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Identifying old hunting rifles

Alsacien

LE
Moderator
#1
Can anyone point me to a resource that could help me ID an old hunting rifle with a barrel dated 1919? Only other markings are "JBL" and the number 21 on the major components. Origin Eastern France.

It is a single shot, smooth bore (maybe worn smooth, but I dont think so) hexagonal barrel and seems to take a rimmed cartridge. A 7.62 bullet rattles down the barrel so its a bigger caliber than that, suspect a pistol cartridge.
 
#2
A photograph would be a good start. It could be anything from your description I'm afraid. Sounds like a 410 or 9mm shotgun though.

Post some pics and we'll soon work it out.
 

ugly

LE
Moderator
#3
Many older 11mm Chassepots were converted to centre fire shotgun cartridges, is it a single shot with a bolt? A Pic would be better.
 
#4
ugly said:
Many older 11mm Chassepots were converted to centre fire shotgun cartridges, is it a single shot with a bolt? A Pic would be better.
Without a picture it really is like playing pin the tail on the donkey but without being allowed to take the blindfold off to see how close you were...
 

ugly

LE
Moderator
#5
Many older 11mm Chassepots were converted to centre fire shotgun cartridges, is it a single shot with a bolt? A Pic would be better.
 
#6
Wouldn't the 1919 date throw out the Chassepot? IIRC it was replaced once with a single shot BA, the name of which I can't remember*, and then the Lebel was in service by WW1.

Hexagonal barrel suggests sporter, maybe a rook rifle type?

JBL - summat summat Liege? I seem to remember they made a sod of a lot of chirpy sporting guns to take up spare military production capacity while they wound down after WW1. Or I could be talking cack - lets see the piccies!

* I can now - the Gras rifle. Ta to Wikipedia!
 

ugly

LE
Moderator
#7
Could have been rebarrelled. roughly what size is the bore?
 

Alsacien

LE
Moderator
#8
I had not thought about it being a smallbore shotgun because of the rear "sight", but could be. The calibre is roughly 10mm and there is no defined chamber.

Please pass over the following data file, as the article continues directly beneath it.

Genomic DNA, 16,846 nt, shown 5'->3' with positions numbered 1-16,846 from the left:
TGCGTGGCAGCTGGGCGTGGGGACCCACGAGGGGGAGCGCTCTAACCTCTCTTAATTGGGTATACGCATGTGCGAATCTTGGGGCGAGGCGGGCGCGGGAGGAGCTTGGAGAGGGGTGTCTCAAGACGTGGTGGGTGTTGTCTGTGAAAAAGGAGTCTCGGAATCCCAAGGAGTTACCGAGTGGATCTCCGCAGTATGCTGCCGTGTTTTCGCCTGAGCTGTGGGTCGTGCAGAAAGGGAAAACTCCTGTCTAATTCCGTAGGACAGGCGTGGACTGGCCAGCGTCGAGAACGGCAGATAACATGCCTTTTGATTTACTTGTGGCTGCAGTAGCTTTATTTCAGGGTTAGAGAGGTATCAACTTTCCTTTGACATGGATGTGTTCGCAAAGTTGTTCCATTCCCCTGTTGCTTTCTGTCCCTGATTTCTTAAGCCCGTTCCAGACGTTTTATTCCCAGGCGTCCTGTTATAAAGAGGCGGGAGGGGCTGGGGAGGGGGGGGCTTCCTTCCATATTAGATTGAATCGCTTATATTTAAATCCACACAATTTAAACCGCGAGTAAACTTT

Did not know they made shotguns in 9mm calibre, interesting. Thanks for the feedback so far. Will post some pics when I get home this evening.
 
#9
It's quite common to find Lee-Enfield Service rifles that were smoothbored and rechambered to .410 as shotguns. I imagine similar practice occurred elsewhere. Remember that it is illegal to own a rifle in a "military calibre" in France, (The Germans introduced that rule and the French retained it after the war.) Therefore, many rifle might have been converted to shotguns. 9mm shot cartridges aren't that rare. They were very popular in "garden guns" for use in orchards and the like to keep birds from damaging the fruit.
 
#10
Small bore shotguns.
I find myself wondering just how many years ago it was the No's 1, and 2 'Saloon' cartridges went off the market. I can't remember if there was a No. 3 size.

The No. 1 size I recall. from 1947, was about the diameter of a .22.

I could not understand then what use they were, and I still cannot, but yes, cartridges were made in very small sizes.
 
#11
EX_STAB said:
It's quite common to find Lee-Enfield Service rifles that were smoothbored and rechambered to .410 as shotguns. I imagine similar practice occurred elsewhere. Remember that it is illegal to own a rifle in a "military calibre" in France, (The Germans introduced that rule and the French retained it after the war.) Therefore, many rifle might have been converted to shotguns. 9mm shot cartridges aren't that rare. They were very popular in "garden guns" for use in orchards and the like to keep birds from damaging the fruit.
Thank you Ex-Stab. I think that explains the use of those mini-cartridges I mentioned.

A few years ago I used a bolt action BSA rechambered to .410.
 
#13
I have a database of old sporting rifles ,and if you PM me the info and a phot or two I shall do my best to help.

Old stuff like this fun>
 
#14
Good, you'll be able to reflect when you lose your ticket, if you have one
 

ugly

LE
Moderator
#15
I have both .22 and 9mm shotgun cartridges, both are rimfire!
Believe it or not you can still find 9mm rimfire solid ball. I use the .22 rf shot to cull rats and garden pigeons, anything ele gets the .22 rf ball treatment.
 
#16
I have 2006 peashooter not sure of the calibre. I think its 5.56 and its sh1te
 

ugly

LE
Moderator
#17
bitterandtwisted said:
I have 2006 peashooter not sure of the calibre. I think its 5.56 and its sh1te
You have my sympathy!
 
#19
Spotter hat on!

It's definitely a garden gun, with what appears to be a Warnant trapdoor action, probably in .32 or perhaps 9mm Flobert rimfire calibre.

These were dirt cheap guns, churned out in enormous numbers from Liege in Belgium from around 1880. As the name implies they were used to kill small pests in circumstances where a larger shotgun would be too much gun.

Sadly, they have almost no collectors' value.
 
#20
Alsacien said:
Here are some pics:



If I was a bit more clued up I would post pics not links...but its late...
the pics are too big to embed well. It looks like a cheap garden shotgun to me. One of the cheapest nastiest actions I've ever seen actually!

I doubt it would be of any value at all but interesting enought as an artefact.

Do check it's not in a current chambering as Police and Home office take a dim view of antiques not conforming to their made up "rules".

In law, it looks old enough to qualify as an antique kept as a curio or ornament. Police might want to ignore the law though as suggested above.
 

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